A few weeks ago, I spoke with the members of the NYSSCPA's Manhattan/Bronx Chapter about "Chatting with a Purpose". The NYSSCPA is doing great work helping new CPAs and those on the path to becoming a CPA prepare for the workplace. Before holding the NextGen Accounting Career Fair, the NextGen committee holds several sessions on networking and resume preparation to ensure that CPAs are ready to navigate the process of finding and successfully applying for a job.
My particular session focused on making contacts and turning those contacts into relationships. There were two aspects to this conversation. The first is how to take relationships from the virtual to the actual. The second was how to navigate the process of meeting people in person and establishing productive relationships.
Now, I am a big champion of social media, including Facebook, everyone's punching bag. I have been fortunate to travel and meet people from all over the world. I have found social media a very effective way to keep in touch. In recent years, I have become more active on other social media platforms and I have worked to balance the pros and cons in order to leverage social media in positive and productive ways. With NextGen CPAs, however, social media is hardly the challenge. Connecting and communicating in virtual realms tends to be the default of our modern age. The real challenge is translating interactions on social media into real world relationships and we had a great discussion about how to make this happen.
A second challenge for many of us is how to find ways to meet people, talk to people and turn those first conversations into something that lasts longer than that moment. There are many things that people struggle with, for instance:
Following Chatting with a Purpose, the NYSSCPA hosted a cocktail hour where we all practised the skills we had been discussing.
Careers are not solely about becoming qualified and being knowledgeable. A very important aspect of a successful career is the relationships a person establishes and maintains, not only virtually but also in real and tangible ways.
In 1987, the New York State Society of CPAs (NYSSCPA) developed the Career Opportunities in the Accounting Profession (COAP) program to "expose promising, underrepresented minority high school juniors to accounting and business careers." In addition to the exposure to the career options, the NYSSCPA seeks to support minority students and inspire them to pursue the CPA license. For the past two years, I have spoken with a group of these juniors at St. John's University in Queens, New York about career options in forensic accounting.
I and 32 students from all over New York City discussed forensic accounting as a possible career path that a CPA can follow. Despite the endless law and crime shows on television, including shows that focus on forensic work, there is very little mention of forensic accountants. So, my challenge was to give the juniors an idea of what a forensic accountant is and some of the work that a forensic CPA might engage in.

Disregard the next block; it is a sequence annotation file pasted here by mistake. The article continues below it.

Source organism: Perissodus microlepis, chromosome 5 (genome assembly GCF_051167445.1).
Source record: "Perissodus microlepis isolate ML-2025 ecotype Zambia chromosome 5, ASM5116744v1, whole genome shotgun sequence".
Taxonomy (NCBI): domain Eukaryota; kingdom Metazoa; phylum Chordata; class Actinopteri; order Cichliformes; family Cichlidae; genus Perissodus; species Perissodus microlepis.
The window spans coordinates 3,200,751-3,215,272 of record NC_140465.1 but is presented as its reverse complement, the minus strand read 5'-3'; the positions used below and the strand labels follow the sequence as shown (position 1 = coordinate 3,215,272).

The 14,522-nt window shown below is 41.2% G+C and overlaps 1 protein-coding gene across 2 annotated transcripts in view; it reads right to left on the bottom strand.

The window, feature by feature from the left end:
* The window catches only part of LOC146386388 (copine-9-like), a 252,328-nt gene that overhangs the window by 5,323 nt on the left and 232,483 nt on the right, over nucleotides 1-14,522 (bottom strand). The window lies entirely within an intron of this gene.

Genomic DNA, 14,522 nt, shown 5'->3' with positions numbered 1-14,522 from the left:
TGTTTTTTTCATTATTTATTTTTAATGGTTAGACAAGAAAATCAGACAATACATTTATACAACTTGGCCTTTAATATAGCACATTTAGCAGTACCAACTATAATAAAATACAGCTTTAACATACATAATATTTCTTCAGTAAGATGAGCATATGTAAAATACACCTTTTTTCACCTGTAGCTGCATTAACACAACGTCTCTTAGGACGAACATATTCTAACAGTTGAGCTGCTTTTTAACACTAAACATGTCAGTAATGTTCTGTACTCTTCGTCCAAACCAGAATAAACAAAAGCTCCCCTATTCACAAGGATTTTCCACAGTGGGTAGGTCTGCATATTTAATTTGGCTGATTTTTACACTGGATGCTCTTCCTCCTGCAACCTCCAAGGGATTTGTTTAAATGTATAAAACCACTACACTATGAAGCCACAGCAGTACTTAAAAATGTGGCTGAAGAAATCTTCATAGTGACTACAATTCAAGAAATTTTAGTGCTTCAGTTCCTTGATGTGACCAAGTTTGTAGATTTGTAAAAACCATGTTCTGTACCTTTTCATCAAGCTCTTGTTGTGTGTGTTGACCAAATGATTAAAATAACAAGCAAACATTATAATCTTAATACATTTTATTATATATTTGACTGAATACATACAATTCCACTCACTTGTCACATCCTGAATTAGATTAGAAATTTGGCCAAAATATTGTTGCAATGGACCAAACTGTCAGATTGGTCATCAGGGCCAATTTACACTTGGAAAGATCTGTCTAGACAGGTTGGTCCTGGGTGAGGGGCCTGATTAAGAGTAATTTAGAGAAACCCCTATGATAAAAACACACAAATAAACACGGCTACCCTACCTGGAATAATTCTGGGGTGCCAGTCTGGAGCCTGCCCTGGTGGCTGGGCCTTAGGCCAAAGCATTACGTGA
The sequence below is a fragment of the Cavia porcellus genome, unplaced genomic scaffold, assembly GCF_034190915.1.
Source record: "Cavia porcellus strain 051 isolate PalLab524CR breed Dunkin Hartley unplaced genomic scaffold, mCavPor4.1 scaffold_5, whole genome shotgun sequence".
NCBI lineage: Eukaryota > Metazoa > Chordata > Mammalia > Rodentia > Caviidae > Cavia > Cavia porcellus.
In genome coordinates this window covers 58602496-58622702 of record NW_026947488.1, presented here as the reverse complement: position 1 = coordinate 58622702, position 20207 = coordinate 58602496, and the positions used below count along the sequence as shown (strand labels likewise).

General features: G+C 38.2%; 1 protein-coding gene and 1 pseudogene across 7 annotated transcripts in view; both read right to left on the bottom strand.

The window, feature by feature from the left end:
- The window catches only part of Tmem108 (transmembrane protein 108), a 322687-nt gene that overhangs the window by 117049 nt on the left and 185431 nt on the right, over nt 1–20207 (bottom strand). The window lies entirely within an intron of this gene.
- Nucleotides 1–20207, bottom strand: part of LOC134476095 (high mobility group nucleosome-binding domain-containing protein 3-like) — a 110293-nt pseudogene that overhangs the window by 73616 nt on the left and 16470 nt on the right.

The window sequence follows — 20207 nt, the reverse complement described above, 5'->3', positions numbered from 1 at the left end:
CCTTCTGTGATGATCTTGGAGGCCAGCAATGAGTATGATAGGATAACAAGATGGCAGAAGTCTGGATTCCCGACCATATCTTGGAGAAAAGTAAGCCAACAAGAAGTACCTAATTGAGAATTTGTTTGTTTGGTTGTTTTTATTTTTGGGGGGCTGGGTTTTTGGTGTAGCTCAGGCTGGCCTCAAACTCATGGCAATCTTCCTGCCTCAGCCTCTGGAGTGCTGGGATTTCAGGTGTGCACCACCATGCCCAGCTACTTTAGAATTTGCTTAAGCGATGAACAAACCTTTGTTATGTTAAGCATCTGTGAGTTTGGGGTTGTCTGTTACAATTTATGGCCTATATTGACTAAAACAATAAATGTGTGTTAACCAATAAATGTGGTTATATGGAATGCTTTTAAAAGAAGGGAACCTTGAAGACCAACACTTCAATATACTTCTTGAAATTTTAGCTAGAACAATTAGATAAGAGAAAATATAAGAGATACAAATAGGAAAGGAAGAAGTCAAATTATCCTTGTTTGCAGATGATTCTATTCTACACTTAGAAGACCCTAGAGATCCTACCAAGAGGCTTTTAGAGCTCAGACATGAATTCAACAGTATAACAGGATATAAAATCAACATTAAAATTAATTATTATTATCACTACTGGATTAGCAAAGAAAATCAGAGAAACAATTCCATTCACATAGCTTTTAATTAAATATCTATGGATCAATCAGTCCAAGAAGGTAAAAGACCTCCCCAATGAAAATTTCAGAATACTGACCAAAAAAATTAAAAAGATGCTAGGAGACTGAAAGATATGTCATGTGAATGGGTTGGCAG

I approached my COAP session with a mix of nerves and excitement. I do get nervous, and a touch fearful, at the though of standing before 32 teenagers. I want to be able to hold their attention enough so they can learn the value of the CPA license and the many places, professionally, the CPA designation can take them. I know when they are not interested in what I have to say - teenagers tend to be people who will not pretend to be interested if they are not. Because I feel strongly about the information I am sharing, I want to be sure they are listening.
After covering the basics of what forensic accounting means, with the help of references to popular culture, we moved on to an interactive discussion on interviewing as part of a financial forensics investigation. The students learned that there is more to forensic accounting than looking at numbers; an understanding of the business and interactions with those in the workplace are vital parts of an investigation.
We closed out the session with an interactive, and enjoyable, case study where three students volunteered to play roles in using interviewing skills in order to solve a theft. The class was very responsive and asked thoughtful questions that expanded the scope of our conversation. This is when I get very excited. I am inspired by the interest and passion with which the juniors participate during the COAP session. Every student that I spoke with is thinking about their future and options and they are intrigued by the new career paths that they discover during the COAP session.
Recently I attended my college reunion at Mount Holyoke College and a current student asked me what a CPA is. I also have countless stories, as do fellow CPAs, about fiends and family who believe that the sole and core skill of a CPA is tax preparation. I welcome the opportunity to let young people, especially those who are underrepresented in the profession, know that there are a myriad of career options that open up with the CPA credential. Knowledge is power and I am always honored to be able to share with people planning their futures and let them know that they have access to the support and encouragement provided by our State Society.